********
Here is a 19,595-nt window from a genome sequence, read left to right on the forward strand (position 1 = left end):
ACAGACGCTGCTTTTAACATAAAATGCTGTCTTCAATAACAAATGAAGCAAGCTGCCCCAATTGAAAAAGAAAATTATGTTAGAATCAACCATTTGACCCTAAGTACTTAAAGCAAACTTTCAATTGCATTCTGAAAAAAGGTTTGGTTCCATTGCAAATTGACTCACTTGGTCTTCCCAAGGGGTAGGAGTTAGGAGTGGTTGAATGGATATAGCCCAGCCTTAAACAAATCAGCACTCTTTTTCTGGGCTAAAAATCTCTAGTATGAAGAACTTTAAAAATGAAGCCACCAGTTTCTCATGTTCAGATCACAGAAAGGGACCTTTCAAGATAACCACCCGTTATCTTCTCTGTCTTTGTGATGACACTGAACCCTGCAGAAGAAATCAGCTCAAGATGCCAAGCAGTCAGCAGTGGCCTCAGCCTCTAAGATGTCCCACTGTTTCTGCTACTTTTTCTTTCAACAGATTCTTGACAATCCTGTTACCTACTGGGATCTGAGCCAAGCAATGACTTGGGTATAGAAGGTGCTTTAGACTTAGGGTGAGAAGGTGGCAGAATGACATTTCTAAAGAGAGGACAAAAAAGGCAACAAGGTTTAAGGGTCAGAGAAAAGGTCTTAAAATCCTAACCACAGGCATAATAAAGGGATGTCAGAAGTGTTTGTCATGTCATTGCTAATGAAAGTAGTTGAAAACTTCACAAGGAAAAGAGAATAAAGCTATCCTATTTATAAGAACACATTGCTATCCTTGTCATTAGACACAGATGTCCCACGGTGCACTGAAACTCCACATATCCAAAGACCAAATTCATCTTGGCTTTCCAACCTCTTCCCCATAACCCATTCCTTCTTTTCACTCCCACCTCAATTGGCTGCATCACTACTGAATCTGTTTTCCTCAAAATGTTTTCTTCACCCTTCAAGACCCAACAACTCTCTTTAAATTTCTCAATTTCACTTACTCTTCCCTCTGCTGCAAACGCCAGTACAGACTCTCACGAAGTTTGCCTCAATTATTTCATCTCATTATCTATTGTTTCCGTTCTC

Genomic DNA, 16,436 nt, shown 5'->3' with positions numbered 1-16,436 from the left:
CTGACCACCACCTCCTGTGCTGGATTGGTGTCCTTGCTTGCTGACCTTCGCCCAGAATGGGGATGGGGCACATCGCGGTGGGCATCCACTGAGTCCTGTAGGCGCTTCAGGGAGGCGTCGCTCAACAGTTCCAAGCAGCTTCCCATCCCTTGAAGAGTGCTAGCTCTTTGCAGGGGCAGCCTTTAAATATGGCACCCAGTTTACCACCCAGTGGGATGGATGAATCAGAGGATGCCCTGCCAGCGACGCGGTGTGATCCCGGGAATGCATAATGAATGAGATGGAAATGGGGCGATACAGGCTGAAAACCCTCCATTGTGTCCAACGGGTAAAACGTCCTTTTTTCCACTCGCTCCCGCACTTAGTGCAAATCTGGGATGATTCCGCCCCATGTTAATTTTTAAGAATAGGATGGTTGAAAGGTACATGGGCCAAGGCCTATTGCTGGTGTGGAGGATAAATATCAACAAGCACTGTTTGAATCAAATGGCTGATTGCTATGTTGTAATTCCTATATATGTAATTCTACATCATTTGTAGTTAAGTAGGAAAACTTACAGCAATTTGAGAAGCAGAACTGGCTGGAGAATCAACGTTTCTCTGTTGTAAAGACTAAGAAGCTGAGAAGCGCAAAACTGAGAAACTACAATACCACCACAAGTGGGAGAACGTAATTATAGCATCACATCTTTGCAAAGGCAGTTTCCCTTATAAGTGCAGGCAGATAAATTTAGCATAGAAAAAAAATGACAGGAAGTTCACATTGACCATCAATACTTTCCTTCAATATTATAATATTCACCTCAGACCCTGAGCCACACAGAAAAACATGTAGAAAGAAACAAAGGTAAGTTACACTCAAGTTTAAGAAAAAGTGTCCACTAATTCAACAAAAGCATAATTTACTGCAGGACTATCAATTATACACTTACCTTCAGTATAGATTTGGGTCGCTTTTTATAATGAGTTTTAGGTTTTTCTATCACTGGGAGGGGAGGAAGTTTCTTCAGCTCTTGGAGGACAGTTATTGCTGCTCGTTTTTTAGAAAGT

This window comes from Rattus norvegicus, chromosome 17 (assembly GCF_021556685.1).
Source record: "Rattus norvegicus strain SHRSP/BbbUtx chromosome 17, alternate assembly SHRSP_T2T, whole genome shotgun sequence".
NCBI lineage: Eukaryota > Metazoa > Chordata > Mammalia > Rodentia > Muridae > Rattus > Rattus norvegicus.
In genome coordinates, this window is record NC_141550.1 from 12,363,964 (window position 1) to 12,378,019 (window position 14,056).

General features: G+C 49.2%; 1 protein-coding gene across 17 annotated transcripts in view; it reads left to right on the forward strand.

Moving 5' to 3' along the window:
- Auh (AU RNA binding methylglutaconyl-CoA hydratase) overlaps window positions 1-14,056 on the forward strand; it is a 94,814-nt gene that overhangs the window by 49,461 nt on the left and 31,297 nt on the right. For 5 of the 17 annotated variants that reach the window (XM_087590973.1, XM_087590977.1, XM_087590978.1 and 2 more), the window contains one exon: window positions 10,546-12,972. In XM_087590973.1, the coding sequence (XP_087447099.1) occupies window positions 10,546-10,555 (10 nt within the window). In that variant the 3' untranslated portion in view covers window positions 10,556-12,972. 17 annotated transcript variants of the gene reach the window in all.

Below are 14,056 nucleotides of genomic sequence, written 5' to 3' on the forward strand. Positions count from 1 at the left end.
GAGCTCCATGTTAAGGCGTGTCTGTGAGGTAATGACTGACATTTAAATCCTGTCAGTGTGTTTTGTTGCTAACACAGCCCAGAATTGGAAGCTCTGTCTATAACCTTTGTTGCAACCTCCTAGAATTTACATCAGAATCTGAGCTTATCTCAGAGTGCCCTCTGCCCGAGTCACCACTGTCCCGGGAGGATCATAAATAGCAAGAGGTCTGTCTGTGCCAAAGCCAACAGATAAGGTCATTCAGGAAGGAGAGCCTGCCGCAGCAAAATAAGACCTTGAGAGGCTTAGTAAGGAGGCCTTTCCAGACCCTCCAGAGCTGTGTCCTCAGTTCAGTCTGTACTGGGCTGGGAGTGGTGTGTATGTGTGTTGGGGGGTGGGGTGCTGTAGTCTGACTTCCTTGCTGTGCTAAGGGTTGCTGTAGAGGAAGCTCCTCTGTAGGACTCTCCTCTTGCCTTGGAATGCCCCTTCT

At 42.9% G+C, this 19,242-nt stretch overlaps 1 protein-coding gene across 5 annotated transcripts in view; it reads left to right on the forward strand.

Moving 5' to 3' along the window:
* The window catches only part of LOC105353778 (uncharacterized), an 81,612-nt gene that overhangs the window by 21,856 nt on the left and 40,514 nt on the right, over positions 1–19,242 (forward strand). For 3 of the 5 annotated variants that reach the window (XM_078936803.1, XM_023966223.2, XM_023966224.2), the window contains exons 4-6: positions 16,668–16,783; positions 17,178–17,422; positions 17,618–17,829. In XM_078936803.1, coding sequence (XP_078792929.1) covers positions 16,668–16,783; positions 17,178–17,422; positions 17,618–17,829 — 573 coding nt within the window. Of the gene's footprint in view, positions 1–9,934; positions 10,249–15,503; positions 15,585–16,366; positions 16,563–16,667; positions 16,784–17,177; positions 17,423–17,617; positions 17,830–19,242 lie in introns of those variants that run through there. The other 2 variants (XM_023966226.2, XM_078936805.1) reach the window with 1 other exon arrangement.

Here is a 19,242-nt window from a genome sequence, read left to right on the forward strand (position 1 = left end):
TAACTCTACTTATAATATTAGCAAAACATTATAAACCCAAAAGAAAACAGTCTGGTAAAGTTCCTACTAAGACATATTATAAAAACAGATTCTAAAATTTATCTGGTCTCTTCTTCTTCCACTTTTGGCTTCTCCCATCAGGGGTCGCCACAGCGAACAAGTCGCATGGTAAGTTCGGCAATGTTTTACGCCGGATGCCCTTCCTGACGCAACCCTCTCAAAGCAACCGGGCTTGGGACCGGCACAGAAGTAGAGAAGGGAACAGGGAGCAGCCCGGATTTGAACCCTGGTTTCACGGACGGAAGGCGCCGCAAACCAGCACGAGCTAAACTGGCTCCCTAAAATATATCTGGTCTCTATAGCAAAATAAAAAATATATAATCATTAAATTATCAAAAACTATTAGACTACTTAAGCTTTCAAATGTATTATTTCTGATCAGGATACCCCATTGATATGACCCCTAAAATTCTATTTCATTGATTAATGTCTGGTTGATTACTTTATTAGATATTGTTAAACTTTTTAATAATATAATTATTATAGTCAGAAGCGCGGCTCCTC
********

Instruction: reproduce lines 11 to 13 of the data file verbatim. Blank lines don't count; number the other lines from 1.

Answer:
- Auh (AU RNA binding methylglutaconyl-CoA hydratase) overlaps window positions 1-14,056 on the forward strand; it is a 94,814-nt gene that overhangs the window by 49,461 nt on the left and 31,297 nt on the right. For 5 of the 17 annotated variants that reach the window (XM_087590973.1, XM_087590977.1, XM_087590978.1 and 2 more), the window contains one exon: window positions 10,546-12,972. In XM_087590973.1, the coding sequence (XP_087447099.1) occupies window positions 10,546-10,555 (10 nt within the window). In that variant the 3' untranslated portion in view covers window positions 10,556-12,972. 17 annotated transcript variants of the gene reach the window in all.

Below are 14,056 nucleotides of genomic sequence, written 5' to 3' on the forward strand. Positions count from 1 at the left end.
GAGCTCCATGTTAAGGCGTGTCTGTGAGGTAATGACTGACATTTAAATCCTGTCAGTGTGTTTTGTTGCTAACACAGCCCAGAATTGGAAGCTCTGTCTATAACCTTTGTTGCAACCTCCTAGAATTTACATCAGAATCTGAGCTTATCTCAGAGTGCCCTCTGCCCGAGTCACCACTGTCCCGGGAGGATCATAAATAGCAAGAGGTCTGTCTGTGCCAAAGCCAACAGATAAGGTCATTCAGGAAGGAGAGCCTGCCGCAGCAAAATAAGACCTTGAGAGGCTTAGTAAGGAGGCCTTTCCAGACCCTCCAGAGCTGTGTCCTCAGTTCAGTCTGTACTGGGCTGGGAGTGGTGTGTATGTGTGTTGGGGGGTGGGGTGCTGTAGTCTGACTTCCTTGCTGTGCTAAGGGTTGCTGTAGAGGAAGCTCCTCTGTAGGACTCTCCTCTTGCCTTGGAATGCCCCTTCT